At the age of 18, Frida Kahlo was injured in a bus accident which sent a handrail through her back and out of her pelvis. The crash crushed her foot and dislocated her shoulder. Her collarbone, two ribs, and one leg were broken. But the most detrimental injuries were to her spine and pelvis. Both were broken in three separate places.
This body altering event led to a life of surgeries, recoveries, and pain. She became an alcoholic, an adulterer (like her husband), and a masterful painter. Her horrible physical condition became the inspiration for her morbid and macabre paintings. She used her own troubles as inspiration because ?[she] was [her] own muse. [she] is the subject [she] knew best??. Kahlo?s pain created works focusing on the death, decay, and brokenness of the human body.
Kahlo first met Diego Rivera, a Mexican muralist, in the National Preparatory School in Mexico City. She was a student and he was commissioned to paint a mural for the school. The two married in 1929 even though they were 20 years apart in age.
?Frida and Diego Rivera?, 1931
Rivera described Kahlo as ??the most wonderful part of my life?. While this may have been true, it did not stop him from having multiple affairs. The two were like fire and gasoline, or as her parents put it, ?an elephant and a dove?. The troublesome relationship caused the pair to divorce in 1939 (only to remarry a year later). They also had trouble conceiving a child, and when she finally became pregnant, she lost the baby. The constant ups and downs of their relationship added to Kahlo?s sometimes pessimistic and sad painting subjects.
The first piece that exhibits her focus on dark themes is the work titled ?The Henry Ford Hospital?. The painting shows a nude Kahlo in bed with a fetus, a snail, and a human abdomen floating above her. The three connect to her via umbilical cords. The snail represents the agonizingly long time it took for Kahlo to get pregnant. The abdomen reflects her traitorous womb and how it was unable to nurture the floating child.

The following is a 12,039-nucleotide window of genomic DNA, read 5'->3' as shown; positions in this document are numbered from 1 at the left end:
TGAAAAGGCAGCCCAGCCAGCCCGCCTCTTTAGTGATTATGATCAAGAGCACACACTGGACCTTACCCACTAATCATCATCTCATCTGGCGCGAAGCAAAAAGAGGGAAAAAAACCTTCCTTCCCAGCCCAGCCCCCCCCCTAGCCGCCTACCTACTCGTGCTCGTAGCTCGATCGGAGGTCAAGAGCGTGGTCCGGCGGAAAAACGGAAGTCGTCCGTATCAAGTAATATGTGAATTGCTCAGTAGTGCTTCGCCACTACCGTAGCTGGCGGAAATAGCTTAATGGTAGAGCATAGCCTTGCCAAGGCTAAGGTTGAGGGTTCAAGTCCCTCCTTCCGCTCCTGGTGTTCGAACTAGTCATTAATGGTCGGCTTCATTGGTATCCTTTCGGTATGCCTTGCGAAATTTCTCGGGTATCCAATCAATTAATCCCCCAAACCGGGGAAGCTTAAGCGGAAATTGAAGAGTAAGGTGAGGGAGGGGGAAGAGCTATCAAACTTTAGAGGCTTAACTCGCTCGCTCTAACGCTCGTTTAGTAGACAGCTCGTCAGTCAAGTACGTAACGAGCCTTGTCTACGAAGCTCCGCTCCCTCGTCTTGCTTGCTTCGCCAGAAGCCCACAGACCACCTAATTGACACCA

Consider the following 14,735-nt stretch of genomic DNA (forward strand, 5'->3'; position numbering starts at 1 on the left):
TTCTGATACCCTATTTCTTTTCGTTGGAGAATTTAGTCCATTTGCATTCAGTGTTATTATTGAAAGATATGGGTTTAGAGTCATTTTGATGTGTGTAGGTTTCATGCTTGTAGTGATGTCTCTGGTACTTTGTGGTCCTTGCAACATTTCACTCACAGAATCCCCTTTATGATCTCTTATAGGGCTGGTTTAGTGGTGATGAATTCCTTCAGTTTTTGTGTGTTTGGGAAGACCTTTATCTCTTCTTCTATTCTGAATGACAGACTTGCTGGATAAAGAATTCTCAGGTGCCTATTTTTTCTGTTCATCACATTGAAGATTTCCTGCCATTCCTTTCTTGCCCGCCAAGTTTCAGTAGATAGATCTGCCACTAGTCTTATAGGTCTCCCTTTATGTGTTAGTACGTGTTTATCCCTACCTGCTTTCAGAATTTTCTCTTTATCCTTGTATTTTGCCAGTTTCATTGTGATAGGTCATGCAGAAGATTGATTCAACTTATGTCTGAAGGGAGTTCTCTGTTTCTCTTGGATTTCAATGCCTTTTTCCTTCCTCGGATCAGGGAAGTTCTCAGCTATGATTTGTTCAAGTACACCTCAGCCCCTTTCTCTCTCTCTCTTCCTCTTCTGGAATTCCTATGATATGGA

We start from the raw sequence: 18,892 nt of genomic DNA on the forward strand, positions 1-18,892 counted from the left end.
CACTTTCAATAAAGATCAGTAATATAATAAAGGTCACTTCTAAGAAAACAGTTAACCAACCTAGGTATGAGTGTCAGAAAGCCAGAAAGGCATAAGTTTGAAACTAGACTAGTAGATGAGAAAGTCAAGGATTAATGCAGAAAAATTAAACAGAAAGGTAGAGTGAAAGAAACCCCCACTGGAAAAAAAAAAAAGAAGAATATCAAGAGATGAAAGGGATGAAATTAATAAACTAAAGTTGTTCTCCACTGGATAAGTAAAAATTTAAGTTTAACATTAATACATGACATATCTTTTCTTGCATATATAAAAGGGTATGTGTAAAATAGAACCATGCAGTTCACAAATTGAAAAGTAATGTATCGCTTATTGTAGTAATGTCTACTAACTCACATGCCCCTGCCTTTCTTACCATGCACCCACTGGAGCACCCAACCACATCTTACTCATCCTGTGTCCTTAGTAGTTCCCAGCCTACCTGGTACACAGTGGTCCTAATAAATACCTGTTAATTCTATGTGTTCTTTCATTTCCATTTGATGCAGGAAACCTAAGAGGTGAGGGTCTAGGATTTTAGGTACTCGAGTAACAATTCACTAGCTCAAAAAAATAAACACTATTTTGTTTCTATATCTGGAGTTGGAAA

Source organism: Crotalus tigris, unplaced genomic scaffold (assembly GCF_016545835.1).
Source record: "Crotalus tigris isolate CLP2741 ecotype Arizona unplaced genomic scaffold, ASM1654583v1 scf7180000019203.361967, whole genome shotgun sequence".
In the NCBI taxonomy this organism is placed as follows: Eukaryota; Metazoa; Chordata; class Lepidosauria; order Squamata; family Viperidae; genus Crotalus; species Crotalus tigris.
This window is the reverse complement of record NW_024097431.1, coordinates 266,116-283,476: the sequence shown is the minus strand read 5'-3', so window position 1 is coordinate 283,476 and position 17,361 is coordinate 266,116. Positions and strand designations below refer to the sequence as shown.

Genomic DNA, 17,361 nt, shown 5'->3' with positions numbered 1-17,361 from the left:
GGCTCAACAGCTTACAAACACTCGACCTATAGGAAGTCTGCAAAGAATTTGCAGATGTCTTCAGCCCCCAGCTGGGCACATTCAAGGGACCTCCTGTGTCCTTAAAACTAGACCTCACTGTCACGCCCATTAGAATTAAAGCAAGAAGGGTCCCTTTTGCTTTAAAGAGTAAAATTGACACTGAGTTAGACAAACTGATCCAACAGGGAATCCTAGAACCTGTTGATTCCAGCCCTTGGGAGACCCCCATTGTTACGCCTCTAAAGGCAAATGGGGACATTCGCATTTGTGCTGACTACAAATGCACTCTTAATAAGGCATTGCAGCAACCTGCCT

?Henry Ford Hospital?, 1932
Throughout her entire life, Kahlo endured multiple surgeries trying to fix her broken bones. One of these included medically re-breaking her spine to set it in the proper position. She spent long periods of time bedridden and in casts. One of her first works is actually her plaster torso cast on which she doodled while she healed. Another operation was towards the end of her life when her leg became infected with gangrene. It was amputated at the knee.
Kahlo painting her cast
The piece titled ?The Broken Column? shows her lifelong connection with the brokenness of the human body. The painting shows Kahlo in a leather and metal back brace similar to the one worn to correct her spine. Her chest is split open to reveal her backbone, here represented by an ionic column. The stone is cracked in multiple spots reflecting her broken back. Kahlo illustrated her pain with tears flowing from her eyes and with nails embedded in her skin.
?The Broken Column?, 1944